“The players and the coaches were doing an excellent job of that, and they created an extremely high standard,” he continued. “We were on our way to having the third best record in the league against the top 10 teams in the league. We were playing a really balanced game.”

After a double-overtime win over the Utah Jazz on the second night of a home-home back-to-back, things changed for the Thunder. There was no catalyst. As Presti said himelf, there was no “inflection point” like there was with Roberson’s injury in January of 2018. For some reason, and what that is will be investigated thoroughly by Presti and his staff this summer, the Thunder slipped significantly in the month of March.

The team lost Alex Abrines for the year, never got Roberson back and George suffered injuries to both shoulders. None of those were trivial issues, but with Russell Westbrook, Steven Adams and Dennis Schröder rounding out the core of the rotation and a body of work of nearly 60 games behind them, Presti believes the Thunder could have finished out the season much stronger.

“We struggled to meet our own standard,” Presti noted. “I would use the word frustrating to define really the month of March because when you know that you're capable and you come into the year with a vision or a plan for how you want to try to be better from one year to the next and you're executing and you come back and you're not able to meet that, I mean, that's something we have to own. That's also frustrating because you know what you're capable of, and you're not able to reconnect with that.”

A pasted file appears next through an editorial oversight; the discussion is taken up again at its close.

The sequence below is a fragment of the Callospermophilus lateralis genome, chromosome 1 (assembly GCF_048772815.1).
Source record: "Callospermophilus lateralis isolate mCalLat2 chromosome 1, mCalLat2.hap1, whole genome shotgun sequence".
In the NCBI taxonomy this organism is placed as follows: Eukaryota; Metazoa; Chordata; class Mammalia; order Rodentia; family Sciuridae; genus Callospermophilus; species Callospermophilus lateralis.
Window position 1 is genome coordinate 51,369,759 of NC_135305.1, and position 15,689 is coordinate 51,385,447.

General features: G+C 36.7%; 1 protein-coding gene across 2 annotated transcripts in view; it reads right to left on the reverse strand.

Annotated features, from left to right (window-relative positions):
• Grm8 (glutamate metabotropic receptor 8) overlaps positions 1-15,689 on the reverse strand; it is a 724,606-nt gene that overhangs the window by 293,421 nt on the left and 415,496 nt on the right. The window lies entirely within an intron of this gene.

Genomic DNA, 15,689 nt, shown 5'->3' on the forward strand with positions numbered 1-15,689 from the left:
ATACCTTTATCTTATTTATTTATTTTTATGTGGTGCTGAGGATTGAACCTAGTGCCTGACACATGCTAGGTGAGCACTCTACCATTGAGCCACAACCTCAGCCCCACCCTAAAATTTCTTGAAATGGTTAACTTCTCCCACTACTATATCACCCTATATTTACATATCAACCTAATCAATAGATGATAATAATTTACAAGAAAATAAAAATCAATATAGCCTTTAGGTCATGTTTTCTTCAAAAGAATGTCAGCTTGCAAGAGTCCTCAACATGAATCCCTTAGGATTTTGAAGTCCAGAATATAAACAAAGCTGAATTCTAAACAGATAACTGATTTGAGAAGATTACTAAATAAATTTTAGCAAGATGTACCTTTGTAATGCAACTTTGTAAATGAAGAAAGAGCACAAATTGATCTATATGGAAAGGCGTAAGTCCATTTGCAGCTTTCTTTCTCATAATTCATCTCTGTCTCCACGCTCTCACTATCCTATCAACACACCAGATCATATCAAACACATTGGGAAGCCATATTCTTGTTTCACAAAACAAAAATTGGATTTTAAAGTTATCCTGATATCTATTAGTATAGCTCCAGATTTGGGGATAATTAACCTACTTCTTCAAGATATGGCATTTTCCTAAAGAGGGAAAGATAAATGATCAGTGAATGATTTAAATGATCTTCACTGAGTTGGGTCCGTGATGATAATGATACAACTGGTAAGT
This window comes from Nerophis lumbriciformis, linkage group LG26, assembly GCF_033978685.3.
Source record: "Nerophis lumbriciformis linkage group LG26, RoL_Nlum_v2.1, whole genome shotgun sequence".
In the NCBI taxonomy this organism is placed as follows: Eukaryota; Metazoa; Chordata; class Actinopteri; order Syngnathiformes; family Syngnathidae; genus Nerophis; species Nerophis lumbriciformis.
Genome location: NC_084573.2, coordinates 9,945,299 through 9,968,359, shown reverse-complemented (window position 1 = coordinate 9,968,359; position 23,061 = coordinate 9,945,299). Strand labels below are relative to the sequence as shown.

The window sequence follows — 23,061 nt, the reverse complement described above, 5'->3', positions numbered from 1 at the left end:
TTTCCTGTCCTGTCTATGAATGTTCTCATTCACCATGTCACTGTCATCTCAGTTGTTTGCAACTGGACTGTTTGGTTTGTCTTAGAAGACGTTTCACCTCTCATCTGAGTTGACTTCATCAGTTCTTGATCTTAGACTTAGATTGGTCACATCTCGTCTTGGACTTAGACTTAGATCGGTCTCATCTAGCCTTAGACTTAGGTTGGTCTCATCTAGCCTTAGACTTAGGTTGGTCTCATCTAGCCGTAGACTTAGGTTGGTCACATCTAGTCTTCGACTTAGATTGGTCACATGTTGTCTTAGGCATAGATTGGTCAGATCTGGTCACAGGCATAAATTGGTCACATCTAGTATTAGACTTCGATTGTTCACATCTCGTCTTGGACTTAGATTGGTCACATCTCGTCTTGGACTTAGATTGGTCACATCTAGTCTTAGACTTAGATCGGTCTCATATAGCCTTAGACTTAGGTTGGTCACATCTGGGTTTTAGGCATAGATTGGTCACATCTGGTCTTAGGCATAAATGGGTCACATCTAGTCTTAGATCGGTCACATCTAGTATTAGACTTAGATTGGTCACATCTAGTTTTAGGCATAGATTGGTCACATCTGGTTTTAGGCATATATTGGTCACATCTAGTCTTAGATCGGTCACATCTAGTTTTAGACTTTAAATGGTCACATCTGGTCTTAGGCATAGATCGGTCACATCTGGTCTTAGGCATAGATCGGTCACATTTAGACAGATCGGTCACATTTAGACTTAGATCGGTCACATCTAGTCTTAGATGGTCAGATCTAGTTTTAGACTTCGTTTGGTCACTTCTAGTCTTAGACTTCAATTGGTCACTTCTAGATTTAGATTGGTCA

“What the team stands for is something that people in OKC and Oklahoma can really come together over. It's been a real driver for so many things, economically and socially. Everyone comes together to make it something special."

-Thunder GM Sam Presti

The result was a slip to the sixth spot in the Western Conference playoff picture, a seeding only clinched due to a five-game win streak to end the season. The Thunder lost in five games to the Portland Trail Blazers, falling in the opening round for the third consecutive season. All of that context matters, but Presti will rely on the empirical route that has placed Oklahoma City onto the map internationally due to the success it has sustained over the past 11 seasons and the camaraderie that has been cultivated in the city.

“What the Thunder stands for is something that people in Oklahoma City and Oklahoma can really come together over,” said Presti. “Everyone comes together to make it something special. We're really grateful to be a part of that and privileged to be part of that.”